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Classification of drought severity in contiguous USA during the past 21 years using fractal geometry


Drought is characterized by a moisture deficit that can adversely impact the environment, economy, and society. In North America, like many regions worldwide, predicting the timing of drought events is challenging. However, our novel study in climate research explores whether the Drought Monitor database exhibits fractal characteristics, represented by a single scaling exponent. This database categorizes drought areas by intensity, ranging from D0 (abnormally dry) to D4 (exceptional drought). Through vibration analysis using power spectral densities (PSD), we investigate the presence of power-law scaling in various statistical moments across different scales within the database. Our multi-fractal analysis estimates the multi-fractal spectrum for each category, and the Higuchi algorithm assesses the fractal complexity, revealing that D4 follows a multi-fractal pattern with a wide range of exponents, while D0 to D3 exhibit a mono-fractal nature with a narrower range of exponents.

1 Introduction

Drought, a natural segment of climate variability, is characterized by prolonged periods of reduced precipitation, affecting various aspects of life and natural resources, including water supplies, businesses, economic stability, social well-being, and the environment [1,2,3,4,5,6]. The escalating trend of global warming has led to a more frequent occurrence of drought, presenting significant challenges to both humanity and society. This has a profound impact on people’s lives, property security, food security, and the availability of water resources [7]. Not only municipal water suppliers could be affected by drought, but also, businesses [1, 2], economic [1], social life and welfare implications [3], and environmental interests which are dependent on wildlife with essential need of precipitation and water [4], may be influenced by drought in the same way [1]. While the USA boasts a robust agricultural system that has historically protected its citizens from severe drought-related impacts, recent droughts have posed significant challenges for farmers across different regions [5].

A typical drought inflicts significant economic losses on American farmers and businesses, ranging from 6 to 8 billion dollars annually. Surprisingly, these financial impacts surpass those incurred from floods and hurricanes. The consequences tend to be even more severe in regions where comprehensive planning for natural hazards is lacking and agriculture serves as the primary economic driver [8]. Various studies have been conducted to assess the relative effects of drought in different parts of the USA, revealing the increasingly apparent impact of drought on human life, wildlife, and agriculture [9,10,11,12,13,14]. According to these studies, during recent years, we can see clearly the impact of drought on human life, wildlife and agriculture. These studies on different part of the USA which experienced extreme drought discussed that it is likely unprecedented to know about when the next drought will happen. Some predictive models like linear regression have been used to determine the correlation between different factors and the effects of drought in different regions. Many studies have documented increasing the number of drought and severity during recent years in USA which have arisen many new concerns [5, 9, 15,16,17,18,19,20,21,22,23]. For example, agricultural economic in Nebraska is the first and the most common sector in economic which has been affected adversely by drought [16]. The problem of scarcity of water which happened in the agricultural and energy sectors in a multi-year drought in California (2007–2009) was a reaction to the massive gap between empirical research and the adaptive capacity of social and environmental systems to climate changes [17]. The unprecedented drought in Texas in 2011 led to very dried seasons and intensive wildfires and increasing hardship for ranchers [20, 21]. Climate change in the Pacific Northwest (PNW) of America has caused more frequent droughts, rising air temperature, reducing winter snowfall, increasing earlier snow-melt, reducing summer flows, and longer crop-growing season [23]. In North Carolina, forest ecosystem sectors such as clean water, wildlife habitat, and timber supplies are progressively affected by drought during recent years [9]. Based on these recent records of severe drought impacts in different parts of USA and many more, it is crucial to better understanding the drought features and patterns to decrease the environmental and economical costs and damages.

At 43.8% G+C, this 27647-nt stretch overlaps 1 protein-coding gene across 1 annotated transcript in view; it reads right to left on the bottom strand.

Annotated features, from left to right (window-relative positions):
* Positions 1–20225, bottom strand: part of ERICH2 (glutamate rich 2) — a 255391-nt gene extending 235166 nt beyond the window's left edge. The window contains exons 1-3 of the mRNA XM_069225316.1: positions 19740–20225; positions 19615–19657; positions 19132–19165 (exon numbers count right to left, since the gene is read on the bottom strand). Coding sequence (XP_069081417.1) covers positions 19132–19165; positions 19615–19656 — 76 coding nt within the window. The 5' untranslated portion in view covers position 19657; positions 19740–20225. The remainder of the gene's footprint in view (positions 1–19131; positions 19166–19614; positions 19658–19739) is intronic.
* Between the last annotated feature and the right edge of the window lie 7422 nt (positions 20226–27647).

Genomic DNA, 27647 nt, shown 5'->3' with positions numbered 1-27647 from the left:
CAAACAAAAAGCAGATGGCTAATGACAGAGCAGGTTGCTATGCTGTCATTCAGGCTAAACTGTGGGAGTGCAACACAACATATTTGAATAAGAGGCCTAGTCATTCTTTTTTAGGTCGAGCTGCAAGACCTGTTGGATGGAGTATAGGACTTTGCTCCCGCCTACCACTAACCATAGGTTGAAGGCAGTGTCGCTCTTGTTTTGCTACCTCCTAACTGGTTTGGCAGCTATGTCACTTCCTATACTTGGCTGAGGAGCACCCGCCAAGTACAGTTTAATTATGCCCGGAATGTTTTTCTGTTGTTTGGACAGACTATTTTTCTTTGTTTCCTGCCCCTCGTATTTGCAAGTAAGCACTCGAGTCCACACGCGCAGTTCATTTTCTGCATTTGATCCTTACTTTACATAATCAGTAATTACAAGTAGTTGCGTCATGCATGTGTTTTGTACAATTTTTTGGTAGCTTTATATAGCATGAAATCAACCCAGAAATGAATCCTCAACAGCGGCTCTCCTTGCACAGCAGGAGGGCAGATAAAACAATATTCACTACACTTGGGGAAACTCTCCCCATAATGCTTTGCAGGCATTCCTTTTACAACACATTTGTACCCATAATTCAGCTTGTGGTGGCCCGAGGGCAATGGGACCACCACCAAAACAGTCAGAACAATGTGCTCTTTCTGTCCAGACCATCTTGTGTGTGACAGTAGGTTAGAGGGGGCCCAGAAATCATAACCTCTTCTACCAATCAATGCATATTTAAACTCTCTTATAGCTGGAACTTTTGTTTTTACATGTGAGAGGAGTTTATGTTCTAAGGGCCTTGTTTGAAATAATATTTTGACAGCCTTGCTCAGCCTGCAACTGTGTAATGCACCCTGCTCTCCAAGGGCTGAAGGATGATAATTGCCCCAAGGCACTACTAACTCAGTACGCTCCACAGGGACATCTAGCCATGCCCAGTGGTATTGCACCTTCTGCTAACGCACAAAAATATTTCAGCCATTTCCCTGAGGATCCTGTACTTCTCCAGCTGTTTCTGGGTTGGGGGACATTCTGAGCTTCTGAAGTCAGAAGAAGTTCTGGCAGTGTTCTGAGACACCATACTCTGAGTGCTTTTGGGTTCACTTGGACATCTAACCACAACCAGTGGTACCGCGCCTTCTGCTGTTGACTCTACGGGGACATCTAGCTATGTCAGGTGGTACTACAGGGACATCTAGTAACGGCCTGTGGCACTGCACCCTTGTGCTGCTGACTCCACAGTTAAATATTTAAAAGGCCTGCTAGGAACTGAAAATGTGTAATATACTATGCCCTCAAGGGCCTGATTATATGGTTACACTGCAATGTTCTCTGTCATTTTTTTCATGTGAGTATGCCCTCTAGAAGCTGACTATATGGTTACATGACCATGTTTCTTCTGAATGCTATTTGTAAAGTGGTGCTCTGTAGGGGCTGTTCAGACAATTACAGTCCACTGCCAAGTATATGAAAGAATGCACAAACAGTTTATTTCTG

To track drought conditions and their related environmental factors, resources such as the National Drought Mitigation Center (NDMC), National Oceanic and Atmospheric Administration (NOAA), and the United States Department of Agriculture (USDA) provide valuable information. Early detection of drought allows for proactive measures to reduce its impacts and economic losses. According to the US Drought Monitor (USDM) reports, there are different ways to recognize drought such as comparison between observed precipitation, soil moisture and crop conditions with their regular time and so on. The US Drought Monitor (USDM) is a collaborative effort started from 1999 and produced by the National Drought Mitigation Center (NDMC) at the University of Nebraska-Lincoln, the National Oceanic and Atmospheric Administration (NOAA), and the US Department of Agriculture (USDA).